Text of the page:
Projects per year
Repeated extinction and recolonization events generate a landscape of host populations that vary in their time since colonization. Within this dynamic landscape, pathogens that excel at invading recently colonized host populations are not necessarily those that perform best in host populations at or near their carrying capacity, potentially giving rise to divergent selection for pathogen traits that mediate the invasion process. Rarely, however, has this contention been empirically tested. Using Daphnia magna, we explored how differences in the colonization history of a host population influence the invasion success of different genotypes of the pathogen Pasteuria ramosa. By partitioning the pathogen invasion process into a series of individual steps, we show that each pathogen optimizes invasion differently when encountering host populations that vary in their time since colonization. All pathogen genotypes were more likely to establish successfully in recently colonized host populations, but the production of transmission spores was typically maximized in either the subsequent growth or stationary phase of host colonization. Integrating across the first three pathogen invasion steps (initial establishment, proliferation, and secondary infection) revealed that overall pathogen invasion success (and its variance) was, nonetheless, highest in recently colonized host populations. However, only pathogens that were slow to kill their host were able to maximize host‐facilitated dispersal. This suggests that only a subset of pathogen genotypes—the less virulent and more dispersive—are more likely to encounter newly colonized host populations at the front of a range expansion or in metapopulations with high extinction rates. Our results suggest a fundamental trade‐off for a pathogen between dispersal and virulence, and evidence for higher invasion success in younger host populations, a finding with clear implications for pathogen evolution in spatiotemporally dynamic settings.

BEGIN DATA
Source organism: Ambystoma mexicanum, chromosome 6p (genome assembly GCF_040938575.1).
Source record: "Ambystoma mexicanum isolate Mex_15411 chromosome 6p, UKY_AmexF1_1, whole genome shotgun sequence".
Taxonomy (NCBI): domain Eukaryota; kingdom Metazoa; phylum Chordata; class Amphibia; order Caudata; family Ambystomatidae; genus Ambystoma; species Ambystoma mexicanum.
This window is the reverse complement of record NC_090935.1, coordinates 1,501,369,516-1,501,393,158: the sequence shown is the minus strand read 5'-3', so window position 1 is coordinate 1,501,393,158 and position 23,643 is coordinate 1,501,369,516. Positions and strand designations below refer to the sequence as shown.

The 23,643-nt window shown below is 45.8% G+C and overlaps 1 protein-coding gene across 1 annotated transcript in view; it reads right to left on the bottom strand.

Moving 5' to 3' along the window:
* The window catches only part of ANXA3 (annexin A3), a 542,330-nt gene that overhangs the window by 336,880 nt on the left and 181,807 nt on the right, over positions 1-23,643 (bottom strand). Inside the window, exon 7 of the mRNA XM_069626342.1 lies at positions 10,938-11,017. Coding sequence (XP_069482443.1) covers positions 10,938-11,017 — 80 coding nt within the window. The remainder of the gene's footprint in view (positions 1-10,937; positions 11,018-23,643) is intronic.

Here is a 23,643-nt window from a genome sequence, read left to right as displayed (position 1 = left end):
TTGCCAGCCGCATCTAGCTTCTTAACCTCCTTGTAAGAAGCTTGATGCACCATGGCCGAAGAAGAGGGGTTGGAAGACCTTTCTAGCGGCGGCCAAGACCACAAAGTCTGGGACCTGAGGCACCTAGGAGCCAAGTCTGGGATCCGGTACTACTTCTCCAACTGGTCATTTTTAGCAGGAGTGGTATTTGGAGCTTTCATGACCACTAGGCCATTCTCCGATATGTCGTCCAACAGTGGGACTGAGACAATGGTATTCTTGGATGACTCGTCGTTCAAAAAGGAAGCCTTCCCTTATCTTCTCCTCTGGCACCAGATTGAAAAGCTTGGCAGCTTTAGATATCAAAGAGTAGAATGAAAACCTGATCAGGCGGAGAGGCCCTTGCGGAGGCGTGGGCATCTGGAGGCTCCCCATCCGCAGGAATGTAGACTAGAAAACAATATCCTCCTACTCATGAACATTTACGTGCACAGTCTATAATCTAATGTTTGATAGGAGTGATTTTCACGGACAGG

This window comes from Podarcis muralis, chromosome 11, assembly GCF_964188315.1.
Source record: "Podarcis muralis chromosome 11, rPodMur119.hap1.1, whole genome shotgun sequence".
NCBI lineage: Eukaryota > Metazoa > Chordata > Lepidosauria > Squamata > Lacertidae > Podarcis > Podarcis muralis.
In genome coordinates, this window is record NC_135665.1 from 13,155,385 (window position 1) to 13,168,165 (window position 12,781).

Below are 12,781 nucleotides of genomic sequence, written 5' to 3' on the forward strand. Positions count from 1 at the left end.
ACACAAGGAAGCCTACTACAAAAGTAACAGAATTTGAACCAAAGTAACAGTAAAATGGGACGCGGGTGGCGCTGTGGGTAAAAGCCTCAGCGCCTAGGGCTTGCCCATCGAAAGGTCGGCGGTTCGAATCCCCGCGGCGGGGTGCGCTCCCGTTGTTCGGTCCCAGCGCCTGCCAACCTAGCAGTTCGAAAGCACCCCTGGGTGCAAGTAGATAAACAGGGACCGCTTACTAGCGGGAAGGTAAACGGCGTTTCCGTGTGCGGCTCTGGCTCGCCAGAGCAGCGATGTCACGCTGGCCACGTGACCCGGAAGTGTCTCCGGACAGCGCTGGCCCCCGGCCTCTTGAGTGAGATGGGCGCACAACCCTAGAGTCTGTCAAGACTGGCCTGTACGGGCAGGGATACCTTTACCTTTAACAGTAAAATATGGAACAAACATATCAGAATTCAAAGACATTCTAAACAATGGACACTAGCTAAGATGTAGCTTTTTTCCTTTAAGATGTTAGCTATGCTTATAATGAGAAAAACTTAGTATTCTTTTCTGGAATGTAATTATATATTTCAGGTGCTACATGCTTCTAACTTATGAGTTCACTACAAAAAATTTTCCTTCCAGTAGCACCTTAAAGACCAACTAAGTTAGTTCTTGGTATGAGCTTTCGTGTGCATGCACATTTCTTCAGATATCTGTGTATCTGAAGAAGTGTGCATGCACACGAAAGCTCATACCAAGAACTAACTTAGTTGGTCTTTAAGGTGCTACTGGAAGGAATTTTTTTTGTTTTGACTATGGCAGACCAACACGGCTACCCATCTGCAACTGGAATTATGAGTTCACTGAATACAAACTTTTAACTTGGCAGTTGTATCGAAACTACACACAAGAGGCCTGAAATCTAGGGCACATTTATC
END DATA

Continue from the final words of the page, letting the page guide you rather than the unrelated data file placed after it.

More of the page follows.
- 1 Finished